Fig. 1

CoQ0 inhibits proliferation, cell migration and invasion in human breast cancer cells. a Structure of CoQ0. b Human tumorigenic breast cancer cell lines TNBC, MDA-MB-231, and non-tumorigenic line MCF-10A were treated with CoQ0 (2.5–20 μM) or vehicle control (0.1% DMSO) for 24 h. MTT colorimetric assay was used to determine cell viability. c-f CoQ0 inhibits migration and invasion of MDA-MB-231 cells. Cells MDA-MB-231 were treated with corresponding concentration of CoQ0 for 24 h. c-d Cells were scratched, and migration was observed by an optical microscope (200 × magnification). The area closure was calculated by commercially available software. e-f Invasiveness was determined by counting per sample three microscopic fields. The inhibitory percentage of invading cells was quantified and expressed with untreated cells (control) representing 100%. g-h CoQ0 modulates metastatic-related proteins of MDA-MB-231 cells. Cells were treated with CoQ0 (0.5, 1, or 2 μM) for 24 or 4 h. CoQ0 mediated downregulation of MMP-2, MMP-9, uPA, uPAR, and VEGF expression, and up-regulation of their endogenous inhibitors TIMP-1, TIMP-2, and PAI-1, as measured by Western blot (24 h) (g) or RT-PCR (4 h) (h) analyses. The results are presented as the mean ± SD of three independent assays **p < 0.05, ***p < 0.001 significant compared to control cells

Tumor local invasion and migration comprise the first stage in cancer cell metastatic cascade, resulting in the production of typically fatal distant metastasis. The influence of CoQ0 (0.5–2 μM) on MDA-MB-231 cell migration was investigated through an in vitro wound closure assay followed by a scratch assay. A significant dose-dependent decrease in cell migration was noted for CoQ0 treatment (Fig. 1c-d). Then, the ability of CoQ0 to hinder invasion of MDA-MB-231 cells was determined using BD Matrigel chamber assay. CoQ0 (0.5–2 μM, 24 h) significantly and dose-dependently decreased the invasion of MDA-MB-231 (Fig. 1e-f). The foregoing results suggest that treatment with CoQ0 has antimigratory and anti-invasive impacts on MDA-MB-231 cells.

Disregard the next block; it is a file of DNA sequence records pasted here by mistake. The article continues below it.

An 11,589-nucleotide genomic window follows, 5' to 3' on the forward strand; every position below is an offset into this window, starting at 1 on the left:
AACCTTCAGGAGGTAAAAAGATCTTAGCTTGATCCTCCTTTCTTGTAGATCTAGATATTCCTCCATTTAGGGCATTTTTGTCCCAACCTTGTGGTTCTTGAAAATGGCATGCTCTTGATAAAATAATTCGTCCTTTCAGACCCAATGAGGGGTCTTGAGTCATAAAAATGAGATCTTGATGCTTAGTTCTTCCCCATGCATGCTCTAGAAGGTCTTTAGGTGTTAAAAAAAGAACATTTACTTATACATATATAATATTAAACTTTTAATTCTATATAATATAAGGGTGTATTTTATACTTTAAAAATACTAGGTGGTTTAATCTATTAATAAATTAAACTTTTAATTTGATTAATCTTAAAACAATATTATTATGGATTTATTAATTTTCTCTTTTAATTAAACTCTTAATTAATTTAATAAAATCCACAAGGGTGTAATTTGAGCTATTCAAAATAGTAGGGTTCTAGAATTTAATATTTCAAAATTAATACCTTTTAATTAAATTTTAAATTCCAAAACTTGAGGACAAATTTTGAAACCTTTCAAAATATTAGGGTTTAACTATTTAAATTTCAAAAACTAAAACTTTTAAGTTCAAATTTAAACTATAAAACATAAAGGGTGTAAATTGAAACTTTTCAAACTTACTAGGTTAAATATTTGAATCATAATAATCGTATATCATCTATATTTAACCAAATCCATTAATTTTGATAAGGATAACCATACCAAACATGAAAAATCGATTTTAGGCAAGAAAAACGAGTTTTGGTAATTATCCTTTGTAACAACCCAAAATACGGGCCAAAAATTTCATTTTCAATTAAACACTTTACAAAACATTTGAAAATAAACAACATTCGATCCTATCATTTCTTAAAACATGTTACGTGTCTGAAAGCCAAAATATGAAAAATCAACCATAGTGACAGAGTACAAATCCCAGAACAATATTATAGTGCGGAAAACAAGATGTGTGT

CoQ0 mediates downregulation of MMPs, uPA, and VEGF and upregulation of TIMPs and PAIs in MDA-MB-231 cells

uPA and MMPs, which play key roles in basement membrane degradation, are vital actors in invasion and migration. To determine the impact of CoQ0 on the levels of uPA and MMPs, MDA-MB-231 cells underwent 24-h CoQ0 (0.5–2 μM) treatment. A substantial reduction in the protein expression of MMP-2, MMP-9, uPAR, and uPA was detected (Fig. 1g). Western blotting revealed that VEGF expression was downregulated following CoQ0 treatment (Fig. 1g). MMP and uPA physiological activity is associated with PAIs and TIMPs irrespective of their particular endogenous inhibitors. Accordingly, we studied TIMP and PAI expression in the MDA-MB-231 cells that underwent 24-h CoQ0 (0.5–2 μM) treatment. Substantial upregulation in the expression of PAI-1, TIMP-1, and TIMP-2 was recorded after CoQ0 treatment (Fig. 1g). Furthermore, CoQ0 in MDA-MB-231 inhibited the mRNA gene expression of uPA, uPAR, MMP-9, and MMP-2 for the tested concentrations (Fig. 1h). The results suggest that MMP-9, which is a crucial factor for metastasis, was inhibited by CoQ0 treatment.

COQ0 attenuates mammosphere formation in MDA-MB-231 cells

A previous research depicted the development of mammospheres, which are spherical clusters of nonadherent mammary stem/progenitor cells [33]. To investigate whether CoQ0 affects tumor cell mammosphere formation, we exposed cells to various concentrations of CoQ0 for 14 d. Intriguingly, our results indicate that CoQ0 inhibited nonadherent spherical breast cancer clusters in vitro so that the cells became noncompetent in generating secondary spheres and differentiating along more than one lineage (Fig. 2a-b). As indicated in Fig. 2a, reduction in the size and formation of such spheres was observed for CoQ0 (0.5, 1, and 2 μM) treatment. Subsequently, we determined the differentiation and proliferation capacity of these cells in the presence of CoQ0. A significant reduction in cell growth of MDA-MB-231 was noted (Fig. 2b). The collective outcome of the aforementioned results suggests that CoQ0 exhibits a strong anti-mammosphere forming capability.

Fig. 2